Genocide or No Genocide? Bulgaria's 'Third Way' on Armenian KillingsOpinions |Author: Angel Petrov | April 24, 2015, Friday // 13:05| views
Bulgaria recognized something happened with Armenians in Ottoman times. But will any senior representative attend next year's commemorations? We're yet to see. EPA/BGNES
Bulgarian Parliament has just adopted a declaration calling deaths of Armenians caused by the Ottoman Empire in 1910s "mass extermination".
The initial plan was to decide whether or not to join a group of countries which recognize the developments as "genocide", and this had been the proposal... until Friday morning, just an hour before a vote took place.
In an environment poisoned by strong wording and mutual accusations during the plenary hall discussion of the text, the deus ex machina was, as usual, Bulgaria's Prime Minister.
PM Boyko Borisov had not initially intended (or at least had not declared intentions) on visiting Parliament just hours ahead of his scheduled visit to Romania where he is to take part in a joint cabinet meeting on key common projects.
The head of government, however, arrived, repeating various times the wording "mass extermination" instead of "genocide", saying these was the Bulgarian phrase as recorded "in the dictionaries".
An MP named Tsveta Karayancheva introduced roughly at the same a proposal that the initial bill, introduced by a nationalist party, should not contain the word "genocide" but should involve "mass extermination" instead.
Some scholars say "extermination" is just a phase of genocide, while others (along with journalists and some public figures) tend to use it as a contextual synonym.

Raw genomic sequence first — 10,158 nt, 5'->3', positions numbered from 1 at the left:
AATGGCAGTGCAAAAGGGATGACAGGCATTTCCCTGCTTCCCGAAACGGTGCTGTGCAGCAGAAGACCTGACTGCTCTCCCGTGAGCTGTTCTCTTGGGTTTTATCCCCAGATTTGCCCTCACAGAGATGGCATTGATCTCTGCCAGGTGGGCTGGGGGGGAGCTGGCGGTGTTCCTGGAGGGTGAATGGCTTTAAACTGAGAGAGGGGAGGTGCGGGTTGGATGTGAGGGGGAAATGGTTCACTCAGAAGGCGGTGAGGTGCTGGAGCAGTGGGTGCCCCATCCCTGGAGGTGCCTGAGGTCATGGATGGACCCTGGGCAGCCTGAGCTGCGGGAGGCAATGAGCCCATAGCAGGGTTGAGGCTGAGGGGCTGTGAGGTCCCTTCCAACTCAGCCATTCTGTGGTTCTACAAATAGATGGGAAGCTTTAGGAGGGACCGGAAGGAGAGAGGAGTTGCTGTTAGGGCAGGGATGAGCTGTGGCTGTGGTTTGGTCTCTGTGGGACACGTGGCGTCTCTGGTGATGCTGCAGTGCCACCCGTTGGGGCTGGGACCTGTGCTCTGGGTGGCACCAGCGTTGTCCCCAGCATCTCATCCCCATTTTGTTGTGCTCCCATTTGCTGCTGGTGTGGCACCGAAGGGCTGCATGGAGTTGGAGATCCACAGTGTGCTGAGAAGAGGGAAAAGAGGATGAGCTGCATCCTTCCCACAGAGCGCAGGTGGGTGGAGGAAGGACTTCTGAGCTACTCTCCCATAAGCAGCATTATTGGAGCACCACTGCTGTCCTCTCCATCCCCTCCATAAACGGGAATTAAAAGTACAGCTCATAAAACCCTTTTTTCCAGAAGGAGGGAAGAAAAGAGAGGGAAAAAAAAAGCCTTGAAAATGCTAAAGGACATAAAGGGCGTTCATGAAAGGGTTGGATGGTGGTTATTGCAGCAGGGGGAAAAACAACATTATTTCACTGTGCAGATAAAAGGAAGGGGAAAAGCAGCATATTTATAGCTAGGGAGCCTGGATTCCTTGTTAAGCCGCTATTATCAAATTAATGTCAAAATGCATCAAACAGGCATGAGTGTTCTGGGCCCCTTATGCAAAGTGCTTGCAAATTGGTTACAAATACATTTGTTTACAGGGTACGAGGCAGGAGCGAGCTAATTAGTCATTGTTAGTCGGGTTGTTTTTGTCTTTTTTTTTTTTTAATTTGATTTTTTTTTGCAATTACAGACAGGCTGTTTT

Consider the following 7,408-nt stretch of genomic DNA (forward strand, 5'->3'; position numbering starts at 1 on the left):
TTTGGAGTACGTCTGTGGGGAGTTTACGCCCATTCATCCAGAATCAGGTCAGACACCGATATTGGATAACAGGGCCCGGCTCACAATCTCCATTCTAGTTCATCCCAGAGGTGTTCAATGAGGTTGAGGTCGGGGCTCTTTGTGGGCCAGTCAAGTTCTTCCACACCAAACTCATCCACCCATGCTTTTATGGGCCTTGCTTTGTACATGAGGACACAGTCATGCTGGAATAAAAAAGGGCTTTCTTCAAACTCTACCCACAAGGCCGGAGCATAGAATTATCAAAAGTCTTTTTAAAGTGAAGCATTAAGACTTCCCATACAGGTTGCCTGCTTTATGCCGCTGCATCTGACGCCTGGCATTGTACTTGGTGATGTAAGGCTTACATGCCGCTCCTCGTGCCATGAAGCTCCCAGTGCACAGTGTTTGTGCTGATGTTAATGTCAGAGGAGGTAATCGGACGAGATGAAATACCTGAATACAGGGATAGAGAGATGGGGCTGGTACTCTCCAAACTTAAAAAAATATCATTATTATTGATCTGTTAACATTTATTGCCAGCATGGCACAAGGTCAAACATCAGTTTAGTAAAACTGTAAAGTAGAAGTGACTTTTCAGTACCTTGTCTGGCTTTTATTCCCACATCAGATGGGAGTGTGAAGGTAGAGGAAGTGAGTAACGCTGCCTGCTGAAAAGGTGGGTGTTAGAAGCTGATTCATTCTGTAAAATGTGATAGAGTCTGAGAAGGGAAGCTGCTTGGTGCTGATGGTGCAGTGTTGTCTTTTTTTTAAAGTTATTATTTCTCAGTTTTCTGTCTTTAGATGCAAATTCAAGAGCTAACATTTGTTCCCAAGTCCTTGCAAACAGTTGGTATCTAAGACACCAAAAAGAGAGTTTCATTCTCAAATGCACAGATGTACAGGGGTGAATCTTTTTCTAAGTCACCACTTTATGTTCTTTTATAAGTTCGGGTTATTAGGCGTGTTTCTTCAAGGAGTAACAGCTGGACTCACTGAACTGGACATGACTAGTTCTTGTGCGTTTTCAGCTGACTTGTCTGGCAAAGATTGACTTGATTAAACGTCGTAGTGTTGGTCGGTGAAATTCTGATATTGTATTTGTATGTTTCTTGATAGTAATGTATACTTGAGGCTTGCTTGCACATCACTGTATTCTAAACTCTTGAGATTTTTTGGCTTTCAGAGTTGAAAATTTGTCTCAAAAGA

But indeed, in most Bulgarian dictionaries the word "genocide" means "extermination of entire groups of people" on racial, religious or other motives. This suggests "mass extermination" is quite right in Bulgarian, though it is not the full phrase.
So why have Bulgarian lawmakers moved to use the word even though international terminology adheres to a strict meaning of the word "genocide"?
It is not out of linguistic purity, for sure. Otherwise this argument would have put forward by any GERB member, and PM Borisov would have not popped up in Parliament. However, he had to come for another reason: to make the word public. He also stressed several times the Republic of Turkey has nothing to do with those events; as if anyone had suggested it does.
The precise meaning of this or other word is of no matter to Bulgarian MPs.
Novinite, for its part, does not take positions on historical events, even though it does take what looks like "most convincing evidence" into consideration so that members of its team could make a judgment for themselves.
But one cannot help noticing that on Friday Bulgaria took a last-minute step to take a side and avoid taking a side at the same time. It simultaneously admitted hundreds of thousands of Armenians died a century ago (and it was the Ottoman Empire that should be held accountable) and avoided entering the list of states who did the same.
Because each time when any publication lists countries ("Argentina, Austria, Canada... France... Russia..." etc) that have recognized what they call "genocide", Bulgaria would have the full right to request that its entry be removed; and it might have or might not have grounds to do so.
In fact as I am writing these lines, Bulgaria's name is in the list of countries (along with a vast number of EU member states) that recognize a "genocide" on Wikipedia, even though the source cited below (as of April 24, 13:00 EEST) says nothing about this.
Bulgaria's vote is an example of its usual way of taking a side: let us demonstrate we are part of the European community, but no-one should be left offended.
If that is the case, we should have voted "no", at least to be clear about what we are saying to the world.